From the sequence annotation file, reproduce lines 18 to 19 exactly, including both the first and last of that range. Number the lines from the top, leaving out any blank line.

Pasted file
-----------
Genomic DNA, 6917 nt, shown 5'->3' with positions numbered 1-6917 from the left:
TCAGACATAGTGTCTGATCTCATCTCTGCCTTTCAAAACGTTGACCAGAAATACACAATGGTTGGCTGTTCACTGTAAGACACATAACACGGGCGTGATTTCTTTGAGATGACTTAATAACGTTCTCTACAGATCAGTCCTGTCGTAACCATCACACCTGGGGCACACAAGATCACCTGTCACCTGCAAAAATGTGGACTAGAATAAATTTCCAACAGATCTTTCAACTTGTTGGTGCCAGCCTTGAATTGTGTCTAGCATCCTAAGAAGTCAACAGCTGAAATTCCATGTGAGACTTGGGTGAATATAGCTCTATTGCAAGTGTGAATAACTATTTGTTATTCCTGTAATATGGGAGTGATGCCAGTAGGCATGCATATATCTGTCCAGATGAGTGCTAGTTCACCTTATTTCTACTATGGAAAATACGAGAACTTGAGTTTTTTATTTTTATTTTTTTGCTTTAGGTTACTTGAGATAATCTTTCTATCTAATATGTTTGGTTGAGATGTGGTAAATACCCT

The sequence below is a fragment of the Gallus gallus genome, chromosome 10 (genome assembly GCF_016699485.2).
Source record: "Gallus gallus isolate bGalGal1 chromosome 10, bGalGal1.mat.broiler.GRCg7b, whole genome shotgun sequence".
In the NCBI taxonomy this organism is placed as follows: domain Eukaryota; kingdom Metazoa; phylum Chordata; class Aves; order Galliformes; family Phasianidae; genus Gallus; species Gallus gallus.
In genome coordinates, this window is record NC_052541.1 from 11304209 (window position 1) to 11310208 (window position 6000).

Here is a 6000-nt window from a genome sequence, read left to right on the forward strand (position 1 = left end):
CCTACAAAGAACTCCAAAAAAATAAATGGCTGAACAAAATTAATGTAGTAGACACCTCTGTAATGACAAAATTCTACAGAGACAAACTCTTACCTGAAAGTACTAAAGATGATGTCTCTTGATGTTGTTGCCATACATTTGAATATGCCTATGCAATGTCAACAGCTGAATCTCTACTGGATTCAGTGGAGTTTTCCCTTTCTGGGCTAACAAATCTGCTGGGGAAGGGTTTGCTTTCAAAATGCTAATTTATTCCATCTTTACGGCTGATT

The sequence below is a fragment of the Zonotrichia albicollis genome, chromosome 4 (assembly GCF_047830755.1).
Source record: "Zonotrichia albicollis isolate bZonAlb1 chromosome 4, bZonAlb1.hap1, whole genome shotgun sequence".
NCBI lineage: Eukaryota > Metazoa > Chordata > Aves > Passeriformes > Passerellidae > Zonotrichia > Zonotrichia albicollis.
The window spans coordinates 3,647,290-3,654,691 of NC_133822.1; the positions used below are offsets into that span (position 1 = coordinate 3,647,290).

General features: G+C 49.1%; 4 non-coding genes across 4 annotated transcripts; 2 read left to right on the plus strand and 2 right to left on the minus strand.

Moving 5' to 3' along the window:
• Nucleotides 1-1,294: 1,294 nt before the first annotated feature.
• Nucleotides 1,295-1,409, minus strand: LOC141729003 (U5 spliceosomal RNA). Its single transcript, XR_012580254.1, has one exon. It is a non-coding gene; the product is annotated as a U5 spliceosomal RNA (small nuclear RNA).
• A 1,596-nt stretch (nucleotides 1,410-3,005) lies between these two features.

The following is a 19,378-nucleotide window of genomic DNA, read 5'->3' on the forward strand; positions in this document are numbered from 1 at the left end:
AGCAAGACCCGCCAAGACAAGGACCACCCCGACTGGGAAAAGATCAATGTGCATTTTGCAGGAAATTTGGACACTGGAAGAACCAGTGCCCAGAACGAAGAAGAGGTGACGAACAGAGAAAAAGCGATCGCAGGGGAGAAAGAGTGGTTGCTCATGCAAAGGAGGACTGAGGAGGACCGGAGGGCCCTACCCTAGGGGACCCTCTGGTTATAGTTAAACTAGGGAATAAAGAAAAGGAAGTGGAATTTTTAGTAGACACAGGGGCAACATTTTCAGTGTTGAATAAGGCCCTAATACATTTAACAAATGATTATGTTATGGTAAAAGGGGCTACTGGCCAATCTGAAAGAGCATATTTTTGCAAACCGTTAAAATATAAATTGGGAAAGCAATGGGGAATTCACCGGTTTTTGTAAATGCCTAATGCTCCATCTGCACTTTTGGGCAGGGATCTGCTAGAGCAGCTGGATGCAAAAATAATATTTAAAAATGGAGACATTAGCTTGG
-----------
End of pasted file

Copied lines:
The following is a 19,378-nucleotide window of genomic DNA, read 5'->3' on the forward strand; positions in this document are numbered from 1 at the left end:
AGCAAGACCCGCCAAGACAAGGACCACCCCGACTGGGAAAAGATCAATGTGCATTTTGCAGGAAATTTGGACACTGGAAGAACCAGTGCCCAGAACGAAGAAGAGGTGACGAACAGAGAAAAAGCGATCGCAGGGGAGAAAGAGTGGTTGCTCATGCAAAGGAGGACTGAGGAGGACCGGAGGGCCCTACCCTAGGGGACCCTCTGGTTATAGTTAAACTAGGGAATAAAGAAAAGGAAGTGGAATTTTTAGTAGACACAGGGGCAACATTTTCAGTGTTGAATAAGGCCCTAATACATTTAACAAATGATTATGTTATGGTAAAAGGGGCTACTGGCCAATCTGAAAGAGCATATTTTTGCAAACCGTTAAAATATAAATTGGGAAAGCAATGGGGAATTCACCGGTTTTTGTAAATGCCTAATGCTCCATCTGCACTTTTGGGCAGGGATCTGCTAGAGCAGCTGGATGCAAAAATAATATTTAAAAATGGAGACATTAGCTTGG